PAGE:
all challenge the muteness of amphiboles, some absorb others, some gener-
ate others, some construct others as problematic, some are coherent, some
inhere, some leak into Freud's hydraulic model, some are id-messy or

As I have pointed out, electrical fluid inhabits the spherical; the point,
punctum, drains it. Harboring matter is puckered, withdrawn. The fluid
seeps off in due time. It can be gathered in leyden jars, spewed from
voltaic piles (dynamic or galvanic electricity), generated from machines
(Wimhurst, von Guericke, etc.) with glass disks or cylinders or small
furnaces and stem or cat fur, pith, resin, tin foil (see the electrophor-
ous). It is social, the subject of "electrical recreations" led by men for
young women holding hands, sparking one another, hair stood on end, short-
circuiting jars and condensers. It's the men who electrocute dogs and
birds, test the apparatus against the limits of life and death. It's the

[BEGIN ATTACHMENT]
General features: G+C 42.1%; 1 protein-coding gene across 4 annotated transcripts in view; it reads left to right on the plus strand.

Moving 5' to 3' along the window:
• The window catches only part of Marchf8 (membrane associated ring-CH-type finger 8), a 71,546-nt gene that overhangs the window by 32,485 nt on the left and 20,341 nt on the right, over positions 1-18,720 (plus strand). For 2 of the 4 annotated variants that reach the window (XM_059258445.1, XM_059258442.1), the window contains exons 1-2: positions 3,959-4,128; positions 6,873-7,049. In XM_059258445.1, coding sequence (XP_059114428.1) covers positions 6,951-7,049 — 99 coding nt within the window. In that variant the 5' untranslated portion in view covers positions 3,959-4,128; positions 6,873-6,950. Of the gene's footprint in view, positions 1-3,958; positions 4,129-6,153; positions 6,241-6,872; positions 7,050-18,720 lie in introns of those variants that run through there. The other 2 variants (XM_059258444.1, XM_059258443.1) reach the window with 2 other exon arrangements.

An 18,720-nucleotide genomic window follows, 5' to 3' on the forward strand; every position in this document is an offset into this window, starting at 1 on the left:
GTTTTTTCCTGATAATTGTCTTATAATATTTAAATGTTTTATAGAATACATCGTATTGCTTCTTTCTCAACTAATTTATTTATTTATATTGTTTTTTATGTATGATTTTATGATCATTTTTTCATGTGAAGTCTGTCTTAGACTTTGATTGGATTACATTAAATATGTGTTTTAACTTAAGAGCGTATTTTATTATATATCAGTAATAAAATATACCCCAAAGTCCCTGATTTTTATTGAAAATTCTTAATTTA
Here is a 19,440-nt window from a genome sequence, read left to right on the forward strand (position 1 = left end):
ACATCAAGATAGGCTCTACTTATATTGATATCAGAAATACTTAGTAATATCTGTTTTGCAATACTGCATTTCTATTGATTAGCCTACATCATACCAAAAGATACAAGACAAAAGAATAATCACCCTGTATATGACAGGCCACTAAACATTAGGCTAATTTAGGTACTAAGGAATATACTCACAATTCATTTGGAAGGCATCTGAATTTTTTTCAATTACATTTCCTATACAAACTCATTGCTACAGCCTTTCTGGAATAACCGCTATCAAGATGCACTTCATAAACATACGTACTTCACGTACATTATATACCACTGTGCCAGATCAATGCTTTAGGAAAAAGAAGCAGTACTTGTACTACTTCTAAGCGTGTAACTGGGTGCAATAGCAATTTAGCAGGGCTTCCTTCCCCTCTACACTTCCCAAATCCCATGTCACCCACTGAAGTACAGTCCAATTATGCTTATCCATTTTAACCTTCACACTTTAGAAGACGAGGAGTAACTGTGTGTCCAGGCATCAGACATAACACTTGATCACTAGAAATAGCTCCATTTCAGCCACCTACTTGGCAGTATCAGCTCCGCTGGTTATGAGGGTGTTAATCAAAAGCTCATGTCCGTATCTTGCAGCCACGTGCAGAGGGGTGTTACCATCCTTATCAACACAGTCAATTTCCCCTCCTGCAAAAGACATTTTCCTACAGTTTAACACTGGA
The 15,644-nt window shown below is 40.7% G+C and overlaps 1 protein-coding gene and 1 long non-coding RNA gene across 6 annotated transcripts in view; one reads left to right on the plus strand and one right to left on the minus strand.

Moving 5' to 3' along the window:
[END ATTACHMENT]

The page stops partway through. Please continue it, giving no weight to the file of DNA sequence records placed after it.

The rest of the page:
pith-man and pith-woman who jump up and down in funny embrace in a small
electrostatic entertainment. It's the woman who demonstrates the magnetic
swan to a small boy.

There's ectoplasm, outside the ken of these books, these models, as are
all sorts of spirits. Still, Peck/Ganot states right at the beginning:
"The Universe may be regarded as made up of _mind_ and _matter._ MIND is
that which thinks and wills; MATTER is that of which we become cognizant
through the medium of the senses. Science admits of two corresponding
divisions, _Science of Mind,_ or METAPHYSICS, and _Science of Matter,_ or

Three simple points from all of this: Much coheres, inheres, to matter;
some of what coheres or inheres is in problematic relation with an other
(general or specific); and much of these relatively early dialogs empha-
size a simplicity of fluidic substance and magnetic/electromagnetic
experimentation. While the science and technical characterization of the
world is clearly outmoded, the _phenomenology_ emphasizing a blurring of
static and dynamic, force and presence, circuit and stasis, state and
operator, and self and other, is rather sophisticated and uncannily
resonates with the messy and problematic distinctions among analogic and
digital/discrete domains, emanent and organic life, and real and virtual
as well as sign and anysign, all within the true world. We can't stop now;
we're just beginning to understand that the question isn't how many angels
are dancing on the head of a pin - the question is, how many angels are in